The view that people who live in the countryside are rich and enjoy a rural idyll masks pockets of deprivation and poor health, according to a new report.
The study, from the Local Government Association (LGA) and Public Health England (PHE), says people living in rural areas face serious barriers to ensuring good health and avoiding social isolation. There are scant official statistics on the health of all people living in the countryside, while the pervading view tends to be that people are wealthy, it said.
But there is “real hardship” in some regions, including small seaside towns with a “bedsit economy”, former mining communities and areas where there is a high degree of seasonal work, the report said.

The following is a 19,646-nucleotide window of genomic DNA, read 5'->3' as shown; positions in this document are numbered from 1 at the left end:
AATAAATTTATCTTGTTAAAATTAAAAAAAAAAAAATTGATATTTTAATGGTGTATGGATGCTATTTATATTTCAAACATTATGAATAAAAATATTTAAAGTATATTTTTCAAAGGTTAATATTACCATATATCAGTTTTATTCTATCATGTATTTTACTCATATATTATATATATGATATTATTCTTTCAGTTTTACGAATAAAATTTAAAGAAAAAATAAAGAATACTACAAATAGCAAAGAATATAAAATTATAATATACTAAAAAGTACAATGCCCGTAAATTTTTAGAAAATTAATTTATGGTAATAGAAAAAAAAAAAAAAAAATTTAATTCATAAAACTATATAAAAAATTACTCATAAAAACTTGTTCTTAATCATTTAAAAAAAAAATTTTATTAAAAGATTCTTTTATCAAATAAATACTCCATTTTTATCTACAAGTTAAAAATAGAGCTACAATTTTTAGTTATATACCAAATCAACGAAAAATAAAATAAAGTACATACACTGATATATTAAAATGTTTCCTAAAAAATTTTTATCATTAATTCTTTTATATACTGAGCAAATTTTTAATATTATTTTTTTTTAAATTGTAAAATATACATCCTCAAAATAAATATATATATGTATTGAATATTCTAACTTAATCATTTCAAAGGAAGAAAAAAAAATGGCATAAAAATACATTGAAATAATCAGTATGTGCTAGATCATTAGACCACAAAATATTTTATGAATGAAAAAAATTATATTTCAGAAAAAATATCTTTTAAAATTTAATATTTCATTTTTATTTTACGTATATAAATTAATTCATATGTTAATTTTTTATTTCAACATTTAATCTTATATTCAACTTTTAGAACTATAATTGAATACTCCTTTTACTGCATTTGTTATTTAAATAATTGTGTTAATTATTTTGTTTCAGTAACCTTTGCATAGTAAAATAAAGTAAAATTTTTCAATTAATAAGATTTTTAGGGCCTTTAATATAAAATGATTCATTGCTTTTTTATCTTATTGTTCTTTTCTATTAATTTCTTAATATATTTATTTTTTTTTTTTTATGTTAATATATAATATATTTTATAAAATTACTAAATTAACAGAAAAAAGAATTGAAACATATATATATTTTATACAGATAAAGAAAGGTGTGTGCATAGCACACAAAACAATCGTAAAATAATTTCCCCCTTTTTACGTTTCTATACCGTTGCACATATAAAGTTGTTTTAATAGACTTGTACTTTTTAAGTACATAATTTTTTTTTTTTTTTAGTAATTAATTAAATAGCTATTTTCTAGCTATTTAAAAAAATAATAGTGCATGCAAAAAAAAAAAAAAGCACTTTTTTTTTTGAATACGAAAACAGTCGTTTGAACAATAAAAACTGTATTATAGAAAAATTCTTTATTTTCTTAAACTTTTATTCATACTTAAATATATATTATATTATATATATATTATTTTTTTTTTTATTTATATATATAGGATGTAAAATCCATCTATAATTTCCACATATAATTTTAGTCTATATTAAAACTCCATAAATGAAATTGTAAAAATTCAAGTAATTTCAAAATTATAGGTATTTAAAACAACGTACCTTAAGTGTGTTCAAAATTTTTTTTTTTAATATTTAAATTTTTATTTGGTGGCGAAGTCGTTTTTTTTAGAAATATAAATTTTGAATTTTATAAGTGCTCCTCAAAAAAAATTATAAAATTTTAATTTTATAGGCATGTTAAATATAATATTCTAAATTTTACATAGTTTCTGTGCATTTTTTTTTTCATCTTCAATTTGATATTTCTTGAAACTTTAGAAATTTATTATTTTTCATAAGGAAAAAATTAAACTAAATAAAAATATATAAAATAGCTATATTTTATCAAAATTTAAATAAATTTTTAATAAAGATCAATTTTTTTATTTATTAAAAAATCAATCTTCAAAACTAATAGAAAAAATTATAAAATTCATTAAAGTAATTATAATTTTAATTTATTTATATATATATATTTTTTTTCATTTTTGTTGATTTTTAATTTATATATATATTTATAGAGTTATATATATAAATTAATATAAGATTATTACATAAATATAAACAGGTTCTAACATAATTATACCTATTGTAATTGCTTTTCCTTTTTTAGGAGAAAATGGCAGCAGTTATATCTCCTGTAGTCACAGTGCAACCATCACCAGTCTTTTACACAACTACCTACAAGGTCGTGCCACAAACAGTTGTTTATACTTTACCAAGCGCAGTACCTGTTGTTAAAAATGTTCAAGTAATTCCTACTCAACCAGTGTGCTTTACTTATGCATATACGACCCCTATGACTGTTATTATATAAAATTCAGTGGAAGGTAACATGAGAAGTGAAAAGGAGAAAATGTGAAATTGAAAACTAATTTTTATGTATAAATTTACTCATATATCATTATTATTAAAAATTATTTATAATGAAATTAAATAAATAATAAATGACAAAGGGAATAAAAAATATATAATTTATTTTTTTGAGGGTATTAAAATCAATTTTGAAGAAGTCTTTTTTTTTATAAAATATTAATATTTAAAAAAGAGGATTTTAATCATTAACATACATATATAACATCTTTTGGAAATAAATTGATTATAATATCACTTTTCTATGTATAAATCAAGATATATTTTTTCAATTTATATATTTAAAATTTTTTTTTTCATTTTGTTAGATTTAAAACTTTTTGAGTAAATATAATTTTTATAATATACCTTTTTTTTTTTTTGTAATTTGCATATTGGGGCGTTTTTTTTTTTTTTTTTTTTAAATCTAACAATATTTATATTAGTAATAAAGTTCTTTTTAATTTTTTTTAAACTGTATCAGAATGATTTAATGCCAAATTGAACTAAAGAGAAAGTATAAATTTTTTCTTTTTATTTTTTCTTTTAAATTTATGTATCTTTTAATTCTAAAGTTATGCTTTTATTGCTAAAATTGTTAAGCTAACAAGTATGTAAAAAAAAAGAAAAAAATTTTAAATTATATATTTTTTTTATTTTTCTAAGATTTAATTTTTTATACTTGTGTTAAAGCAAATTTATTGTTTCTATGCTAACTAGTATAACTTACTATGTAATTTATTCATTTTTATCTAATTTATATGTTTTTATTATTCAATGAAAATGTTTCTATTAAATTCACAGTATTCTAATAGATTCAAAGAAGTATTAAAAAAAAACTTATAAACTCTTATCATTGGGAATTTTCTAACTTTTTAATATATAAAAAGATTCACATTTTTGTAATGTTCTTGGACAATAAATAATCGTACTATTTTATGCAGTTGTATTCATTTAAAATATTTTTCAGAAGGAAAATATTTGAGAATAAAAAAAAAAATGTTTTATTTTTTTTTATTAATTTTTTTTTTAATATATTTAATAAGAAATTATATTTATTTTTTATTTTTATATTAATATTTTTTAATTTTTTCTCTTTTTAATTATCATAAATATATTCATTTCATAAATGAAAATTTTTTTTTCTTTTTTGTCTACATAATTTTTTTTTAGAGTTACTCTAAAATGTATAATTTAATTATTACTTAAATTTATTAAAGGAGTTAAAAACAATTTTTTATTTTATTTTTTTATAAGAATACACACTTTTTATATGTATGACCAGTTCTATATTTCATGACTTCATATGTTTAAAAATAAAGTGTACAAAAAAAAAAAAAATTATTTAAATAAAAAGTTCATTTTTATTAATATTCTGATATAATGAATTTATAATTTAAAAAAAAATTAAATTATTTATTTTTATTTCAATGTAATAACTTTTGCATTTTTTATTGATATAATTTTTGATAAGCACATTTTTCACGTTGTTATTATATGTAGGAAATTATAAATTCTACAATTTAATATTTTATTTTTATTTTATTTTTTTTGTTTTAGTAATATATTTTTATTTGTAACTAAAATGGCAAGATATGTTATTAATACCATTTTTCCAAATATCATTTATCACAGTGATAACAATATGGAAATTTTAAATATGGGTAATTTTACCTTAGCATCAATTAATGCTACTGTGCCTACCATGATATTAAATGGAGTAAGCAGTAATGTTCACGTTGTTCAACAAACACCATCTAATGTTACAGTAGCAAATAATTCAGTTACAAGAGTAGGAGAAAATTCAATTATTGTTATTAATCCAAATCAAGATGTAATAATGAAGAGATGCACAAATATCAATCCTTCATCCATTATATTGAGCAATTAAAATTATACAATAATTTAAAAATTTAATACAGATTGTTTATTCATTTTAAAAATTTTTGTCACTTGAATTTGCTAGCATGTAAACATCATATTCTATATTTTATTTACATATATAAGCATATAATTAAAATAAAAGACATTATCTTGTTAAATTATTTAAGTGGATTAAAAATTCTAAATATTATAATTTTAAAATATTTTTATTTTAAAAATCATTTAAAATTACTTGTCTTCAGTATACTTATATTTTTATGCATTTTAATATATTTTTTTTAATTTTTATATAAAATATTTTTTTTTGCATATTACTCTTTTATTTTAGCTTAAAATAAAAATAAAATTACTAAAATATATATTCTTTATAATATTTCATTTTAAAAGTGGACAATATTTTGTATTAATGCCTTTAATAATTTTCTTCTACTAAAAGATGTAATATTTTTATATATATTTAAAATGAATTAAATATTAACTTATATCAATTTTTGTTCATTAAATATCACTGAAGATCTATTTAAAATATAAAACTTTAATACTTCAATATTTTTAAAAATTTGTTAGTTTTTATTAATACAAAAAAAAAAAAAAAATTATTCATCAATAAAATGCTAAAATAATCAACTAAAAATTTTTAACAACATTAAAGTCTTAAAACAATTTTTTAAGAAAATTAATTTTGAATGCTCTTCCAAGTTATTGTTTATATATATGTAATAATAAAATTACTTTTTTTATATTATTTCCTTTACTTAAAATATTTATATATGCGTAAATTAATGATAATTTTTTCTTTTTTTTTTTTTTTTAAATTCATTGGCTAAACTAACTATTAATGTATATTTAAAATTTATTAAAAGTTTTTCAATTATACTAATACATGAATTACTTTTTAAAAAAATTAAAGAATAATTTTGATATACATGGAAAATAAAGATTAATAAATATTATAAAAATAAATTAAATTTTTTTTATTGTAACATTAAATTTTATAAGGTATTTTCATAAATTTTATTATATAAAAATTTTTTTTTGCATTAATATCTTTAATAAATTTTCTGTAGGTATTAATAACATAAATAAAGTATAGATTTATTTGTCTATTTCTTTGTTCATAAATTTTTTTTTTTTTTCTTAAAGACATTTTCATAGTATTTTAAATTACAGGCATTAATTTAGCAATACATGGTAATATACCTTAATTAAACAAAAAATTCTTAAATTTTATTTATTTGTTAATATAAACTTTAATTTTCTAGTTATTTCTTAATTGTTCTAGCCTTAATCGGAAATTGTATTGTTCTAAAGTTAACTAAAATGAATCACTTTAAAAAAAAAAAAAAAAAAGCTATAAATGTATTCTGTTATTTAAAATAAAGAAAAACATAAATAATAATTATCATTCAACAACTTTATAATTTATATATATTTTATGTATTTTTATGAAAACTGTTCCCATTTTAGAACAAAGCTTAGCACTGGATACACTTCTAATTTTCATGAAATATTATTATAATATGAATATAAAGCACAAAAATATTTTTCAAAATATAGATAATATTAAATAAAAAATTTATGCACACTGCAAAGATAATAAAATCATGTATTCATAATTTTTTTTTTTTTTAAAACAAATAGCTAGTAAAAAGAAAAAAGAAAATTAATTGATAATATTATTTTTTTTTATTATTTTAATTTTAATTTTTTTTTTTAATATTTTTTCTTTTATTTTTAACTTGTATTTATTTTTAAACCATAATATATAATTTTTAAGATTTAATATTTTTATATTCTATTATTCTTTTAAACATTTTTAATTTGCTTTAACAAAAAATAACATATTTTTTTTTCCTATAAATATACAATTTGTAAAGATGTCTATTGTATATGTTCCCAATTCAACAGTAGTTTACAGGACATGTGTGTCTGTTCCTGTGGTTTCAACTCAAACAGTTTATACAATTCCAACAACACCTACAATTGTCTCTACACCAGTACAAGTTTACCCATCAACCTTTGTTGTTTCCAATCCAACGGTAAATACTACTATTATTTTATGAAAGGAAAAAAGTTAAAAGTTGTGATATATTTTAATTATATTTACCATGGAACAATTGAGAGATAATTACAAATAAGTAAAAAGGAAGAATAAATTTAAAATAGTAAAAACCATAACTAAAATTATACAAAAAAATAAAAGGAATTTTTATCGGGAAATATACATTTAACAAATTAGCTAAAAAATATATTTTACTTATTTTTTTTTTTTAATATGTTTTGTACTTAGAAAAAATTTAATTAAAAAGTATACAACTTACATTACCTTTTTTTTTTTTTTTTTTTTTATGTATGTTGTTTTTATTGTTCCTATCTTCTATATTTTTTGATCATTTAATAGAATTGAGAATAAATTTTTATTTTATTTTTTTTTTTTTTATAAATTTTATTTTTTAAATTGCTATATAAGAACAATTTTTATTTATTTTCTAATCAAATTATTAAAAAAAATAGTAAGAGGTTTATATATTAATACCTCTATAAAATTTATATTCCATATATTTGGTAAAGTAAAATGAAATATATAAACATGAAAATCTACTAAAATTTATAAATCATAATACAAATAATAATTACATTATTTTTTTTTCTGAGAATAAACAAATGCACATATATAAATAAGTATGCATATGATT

Izzi Seccombe, chairwoman of the LGA’s community wellbeing board, said: “We often think of rural areas as picture-postcard scenes of rolling green fields and farming land, yet this idyllic image is masking pockets of deprivation and poor health.”
Almost one in seven rural households live in relative poverty after housing costs are taken into account, while more rural households experience fuel poverty than urban ones. Poorer public transport links also have a “significant impact” on people’s daily lives and access to services, including public health and care facilities.
Some 20 per cent of rural dwellers live more than 2.5 miles from a GP surgery, compared with two per cent of people in urban areas. Meanwhile, 45 per cent live more than five miles from a hospital, compared with three per cent in towns and cities. People are also increasingly isolated and lonely, which affects health.
A Government spokesman said: “We want everyone to get high quality health care regardless of where they live.”